Last updated on November 2019

A Nurse Case Management Intervention to Improve MDR-TB/HIV Co-Infection Outcomes

Brief description of study

The researchers of this study are observing the treatment of multi-drug resistant Mycobacterium tuberculosis (MDR-TB) in South Africa. MDR-TB can not be treated with the usual TB drugs and needs to be treated with special drugs. The patients need to take these drugs for up to two years. Certain hospitals have already agreed to participate in this research project, half of the hospitals will be assigned a nurse case manager and the other half will not. The researchers are studying the benefits of having a nurse case manager to improve treatment response for patients with drug resistant TB. The researchers believe that nurse case management (NCM) in the intervention sites will increase MDR-TB cure and completion rates (i.e. treatment success) in comparison to usual care (UC), i.e. standardized programmatic management alone, in patients with and without HIV co-infection. To do this, the researchers will review the medical information collected at the hospital as part of the patient's treatment after obtaining the patient's permission.

Detailed Study Description

Mycobacterium tuberculosis (TB) remains the leading cause of death among persons living with Human Immunodeficiency Virus/Acquired Immunodeficiency Syndrome (HIV/AIDS) in southern Africa. This syndemic places an overwhelming burden on healthcare workers and the health system. Drug-resistant TB remains a growing threat to public health despite advances in treatment and diagnosis over the past decade. South Africa has the world's highest rate of TB/HIV co-infection and ranks fourth worldwide for both multi-drug resistant (MDR) TB incidence and HIV prevalence. Treatment of MDR-TB, defined as resistance to isoniazid and rifampin, remains challenging and its treatment course complex. Success of second line treatment regimens is considerably less likely than first line treatment with significantly more adverse drug reactions (ADRs). Prospective cohort studies from South Africa report less than 50% treatment success (i.e. cure or completion) and significant differences in patients with and without HIV are noted. Differences in sex and gender as well as age are rarely evaluated. In addition to the management complexity and length of treatment, systems level factors such as access to care and healthcare capacity contribute to poorer treatment outcomes. Insufficient numbers of trained physicians capable and clinically competent to manage the challenges of integrated MDR-TB/HIV care are commonplace. These circumstances place a heavy burden on the most abundant healthcare resource in South Africa, the nurse. Nurses with proficiency in care models for both diseases are essential to improve treatment outcomes. The investigators experience dictates, however, that patients endure lengthy treatment with little assessment, support or guidance from nursing professionals due to a lack of training as well as lack of evidence-based interventions and delineated models of care for MDR-TB patients.

Nurse case management (NCM) models in which a registered nurse facilitates and coordinates treatment plans to ensure that timely, evidence-based care is given improves treatment outcomes. Presently, there is little evidence to describe such models in TB/HIV co-infected patients globally, and specifically less evidence for MDR-TB/HIV in sub-Saharan Africa. Many studies, however, have demonstrated substantial improvements in disease outcomes utilizing nurse case managers. Complex diseases such as heart failure, diabetes, HIV and drug susceptible TB are among these. Substantial gaps remain, however, in the investigators understanding of the impact of such interventions among co-infected patients, the influence of such models among different age groups or the cost-benefit in under resourced settings. Prior studies provide strong evidence that interventions must be multi-faceted and foster system level approaches to improve treatment outcomes (i.e. NCM patient-centered care services coupled with systems level approaches to care coordination). The Chronic Care Model identifies essential elements of a health care system that encourage high-quality chronic disease care in such a systems approach. These elements provide the conceptual model and implementation structure for the proposed NCM plus health systems strengthening (i.e. NCM-plus) intervention, a multi-faceted health systems and patient-centered intervention to improve MDR-TB/HIV treatment outcomes. The proposed 5-year cluster randomized trial, will evaluate the NCM-plus intervention on MDR-TB treatment outcomes in South Africa, the epicenter of the MDR-TB/HIV epidemic.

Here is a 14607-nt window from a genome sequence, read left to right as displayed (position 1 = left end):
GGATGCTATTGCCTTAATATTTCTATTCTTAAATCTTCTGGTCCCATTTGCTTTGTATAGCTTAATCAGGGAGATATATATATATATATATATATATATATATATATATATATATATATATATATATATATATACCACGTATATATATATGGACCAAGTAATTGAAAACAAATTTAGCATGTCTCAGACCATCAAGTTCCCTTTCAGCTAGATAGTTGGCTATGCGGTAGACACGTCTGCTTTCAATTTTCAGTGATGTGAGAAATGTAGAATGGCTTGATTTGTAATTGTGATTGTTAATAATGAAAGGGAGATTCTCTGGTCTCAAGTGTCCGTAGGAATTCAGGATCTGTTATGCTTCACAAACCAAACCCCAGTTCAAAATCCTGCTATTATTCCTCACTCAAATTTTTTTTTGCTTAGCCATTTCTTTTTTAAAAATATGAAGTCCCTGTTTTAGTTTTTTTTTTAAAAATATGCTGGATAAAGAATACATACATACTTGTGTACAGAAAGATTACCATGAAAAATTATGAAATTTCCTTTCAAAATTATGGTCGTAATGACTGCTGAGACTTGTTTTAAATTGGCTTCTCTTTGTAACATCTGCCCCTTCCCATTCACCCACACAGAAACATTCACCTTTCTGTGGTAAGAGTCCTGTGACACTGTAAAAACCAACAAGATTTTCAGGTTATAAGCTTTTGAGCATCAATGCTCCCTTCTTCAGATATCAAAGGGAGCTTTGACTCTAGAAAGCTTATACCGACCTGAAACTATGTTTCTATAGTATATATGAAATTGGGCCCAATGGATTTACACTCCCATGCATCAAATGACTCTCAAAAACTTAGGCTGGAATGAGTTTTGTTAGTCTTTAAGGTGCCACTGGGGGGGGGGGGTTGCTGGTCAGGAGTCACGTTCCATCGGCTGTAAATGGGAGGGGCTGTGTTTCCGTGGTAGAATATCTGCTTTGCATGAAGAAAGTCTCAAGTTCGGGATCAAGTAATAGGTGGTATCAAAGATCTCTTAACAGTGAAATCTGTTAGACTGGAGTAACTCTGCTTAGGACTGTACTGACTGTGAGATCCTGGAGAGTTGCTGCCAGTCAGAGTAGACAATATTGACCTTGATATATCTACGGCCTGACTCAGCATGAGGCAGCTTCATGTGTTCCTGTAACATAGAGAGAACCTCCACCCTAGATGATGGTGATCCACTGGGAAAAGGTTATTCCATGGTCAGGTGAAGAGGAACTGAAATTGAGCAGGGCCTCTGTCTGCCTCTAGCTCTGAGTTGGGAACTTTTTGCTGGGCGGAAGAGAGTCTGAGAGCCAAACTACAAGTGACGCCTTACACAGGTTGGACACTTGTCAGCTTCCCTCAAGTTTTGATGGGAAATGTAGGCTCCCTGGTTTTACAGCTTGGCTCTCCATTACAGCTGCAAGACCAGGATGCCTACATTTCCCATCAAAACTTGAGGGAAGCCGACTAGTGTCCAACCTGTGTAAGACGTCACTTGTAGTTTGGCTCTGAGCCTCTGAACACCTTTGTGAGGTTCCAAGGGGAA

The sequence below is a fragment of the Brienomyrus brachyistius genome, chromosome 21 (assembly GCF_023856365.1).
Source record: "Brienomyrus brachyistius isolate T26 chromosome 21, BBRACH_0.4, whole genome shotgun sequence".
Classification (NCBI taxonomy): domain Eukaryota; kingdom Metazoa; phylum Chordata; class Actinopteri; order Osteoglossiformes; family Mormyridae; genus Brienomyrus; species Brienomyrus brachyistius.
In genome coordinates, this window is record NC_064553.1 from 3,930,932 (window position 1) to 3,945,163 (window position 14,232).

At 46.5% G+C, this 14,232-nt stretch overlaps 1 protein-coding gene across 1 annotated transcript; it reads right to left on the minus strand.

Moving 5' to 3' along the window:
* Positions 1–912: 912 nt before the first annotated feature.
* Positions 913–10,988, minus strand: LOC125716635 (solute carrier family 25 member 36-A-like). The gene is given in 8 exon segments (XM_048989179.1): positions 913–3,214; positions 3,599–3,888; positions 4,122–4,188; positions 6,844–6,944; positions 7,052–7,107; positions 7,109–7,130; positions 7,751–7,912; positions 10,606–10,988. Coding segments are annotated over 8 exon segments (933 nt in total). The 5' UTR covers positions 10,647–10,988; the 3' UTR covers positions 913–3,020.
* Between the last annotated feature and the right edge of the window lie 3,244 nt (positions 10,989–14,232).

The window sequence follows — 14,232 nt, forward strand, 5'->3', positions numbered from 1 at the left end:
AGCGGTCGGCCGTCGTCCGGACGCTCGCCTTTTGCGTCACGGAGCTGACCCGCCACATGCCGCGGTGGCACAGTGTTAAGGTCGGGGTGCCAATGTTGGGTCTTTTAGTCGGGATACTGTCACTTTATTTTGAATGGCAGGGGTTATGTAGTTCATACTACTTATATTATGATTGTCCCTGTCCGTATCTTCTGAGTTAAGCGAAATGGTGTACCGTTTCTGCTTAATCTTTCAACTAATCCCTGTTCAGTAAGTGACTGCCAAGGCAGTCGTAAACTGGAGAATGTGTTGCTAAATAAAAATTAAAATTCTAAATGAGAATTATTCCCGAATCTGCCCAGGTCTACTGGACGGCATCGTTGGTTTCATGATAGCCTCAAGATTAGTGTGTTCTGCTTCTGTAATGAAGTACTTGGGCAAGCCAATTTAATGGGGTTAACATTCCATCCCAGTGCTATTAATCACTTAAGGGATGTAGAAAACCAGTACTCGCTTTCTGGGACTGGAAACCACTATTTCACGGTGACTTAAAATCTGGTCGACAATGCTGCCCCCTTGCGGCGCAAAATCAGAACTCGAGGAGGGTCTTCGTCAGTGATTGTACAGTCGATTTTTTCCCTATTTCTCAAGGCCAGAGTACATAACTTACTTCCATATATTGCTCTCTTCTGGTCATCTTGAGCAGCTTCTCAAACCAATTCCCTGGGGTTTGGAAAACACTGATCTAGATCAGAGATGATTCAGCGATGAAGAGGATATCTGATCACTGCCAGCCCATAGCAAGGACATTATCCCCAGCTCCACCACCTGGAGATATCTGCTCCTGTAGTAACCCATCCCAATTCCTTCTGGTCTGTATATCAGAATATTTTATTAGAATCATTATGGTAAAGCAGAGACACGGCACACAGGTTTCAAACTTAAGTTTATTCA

Primary Aim:

To determine the impact of a NCM model (i.e. NCM-Plus) on MDR-TB outcomes in patients with and without HIV co-infection in South Africa through a cluster randomized trial.


Nurse case management (NCM) in intervention sites will increase MDR-TB cure and completion rates (i.e. treatment success) in comparison to usual care (UC), i.e. standardized programmatic management alone, in patients with and without HIV co-infection.

Secondary Aims:

  1. To conduct sub-group analysis by a) HIV co-infection; b) sex and gender; and c) age
  2. To compare the frequency and time to identification of adverse drug events between intervention and control sites.
  3. To conduct a costing analysis and a cost-effectiveness evaluation of the intervention.

Clinical Study Identifier: NCT02129244

Recruitment Status: Closed

Brief Description Eligibility Contact Research Team

Volunteer Sign-up

Sign up for our FREE service to receive email notifications when clinical trials are posted in the medical category of interest to you.